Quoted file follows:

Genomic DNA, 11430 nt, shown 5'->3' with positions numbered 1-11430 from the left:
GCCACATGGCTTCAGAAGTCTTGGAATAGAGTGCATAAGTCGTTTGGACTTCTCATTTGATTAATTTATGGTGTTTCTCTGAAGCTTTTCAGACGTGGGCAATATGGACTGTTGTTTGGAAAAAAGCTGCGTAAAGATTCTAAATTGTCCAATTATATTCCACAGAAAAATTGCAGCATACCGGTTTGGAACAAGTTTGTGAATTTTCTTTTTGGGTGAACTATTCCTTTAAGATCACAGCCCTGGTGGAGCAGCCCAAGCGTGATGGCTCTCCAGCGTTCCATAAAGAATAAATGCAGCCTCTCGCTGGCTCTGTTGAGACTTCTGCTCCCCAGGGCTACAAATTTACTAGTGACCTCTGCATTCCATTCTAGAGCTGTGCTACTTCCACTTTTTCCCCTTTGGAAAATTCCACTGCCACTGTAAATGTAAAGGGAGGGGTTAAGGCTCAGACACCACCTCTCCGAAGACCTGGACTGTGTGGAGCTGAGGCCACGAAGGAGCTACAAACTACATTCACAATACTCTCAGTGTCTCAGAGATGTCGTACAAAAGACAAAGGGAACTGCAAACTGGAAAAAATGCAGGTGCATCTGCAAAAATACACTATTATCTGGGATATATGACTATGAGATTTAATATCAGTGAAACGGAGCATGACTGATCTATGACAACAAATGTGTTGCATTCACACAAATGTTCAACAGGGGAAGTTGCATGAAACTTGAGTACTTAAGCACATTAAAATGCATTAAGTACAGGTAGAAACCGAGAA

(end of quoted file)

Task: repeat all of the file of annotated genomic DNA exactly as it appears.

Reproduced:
Genomic DNA, 11430 nt, shown 5'->3' with positions numbered 1-11430 from the left:
GCCACATGGCTTCAGAAGTCTTGGAATAGAGTGCATAAGTCGTTTGGACTTCTCATTTGATTAATTTATGGTGTTTCTCTGAAGCTTTTCAGACGTGGGCAATATGGACTGTTGTTTGGAAAAAAGCTGCGTAAAGATTCTAAATTGTCCAATTATATTCCACAGAAAAATTGCAGCATACCGGTTTGGAACAAGTTTGTGAATTTTCTTTTTGGGTGAACTATTCCTTTAAGATCACAGCCCTGGTGGAGCAGCCCAAGCGTGATGGCTCTCCAGCGTTCCATAAAGAATAAATGCAGCCTCTCGCTGGCTCTGTTGAGACTTCTGCTCCCCAGGGCTACAAATTTACTAGTGACCTCTGCATTCCATTCTAGAGCTGTGCTACTTCCACTTTTTCCCCTTTGGAAAATTCCACTGCCACTGTAAATGTAAAGGGAGGGGTTAAGGCTCAGACACCACCTCTCCGAAGACCTGGACTGTGTGGAGCTGAGGCCACGAAGGAGCTACAAACTACATTCACAATACTCTCAGTGTCTCAGAGATGTCGTACAAAAGACAAAGGGAACTGCAAACTGGAAAAAATGCAGGTGCATCTGCAAAAATACACTATTATCTGGGATATATGACTATGAGATTTAATATCAGTGAAACGGAGCATGACTGATCTATGACAACAAATGTGTTGCATTCACACAAATGTTCAACAGGGGAAGTTGCATGAAACTTGAGTACTTAAGCACATTAAAATGCATTAAGTACAGGTAGAAACCGAGAA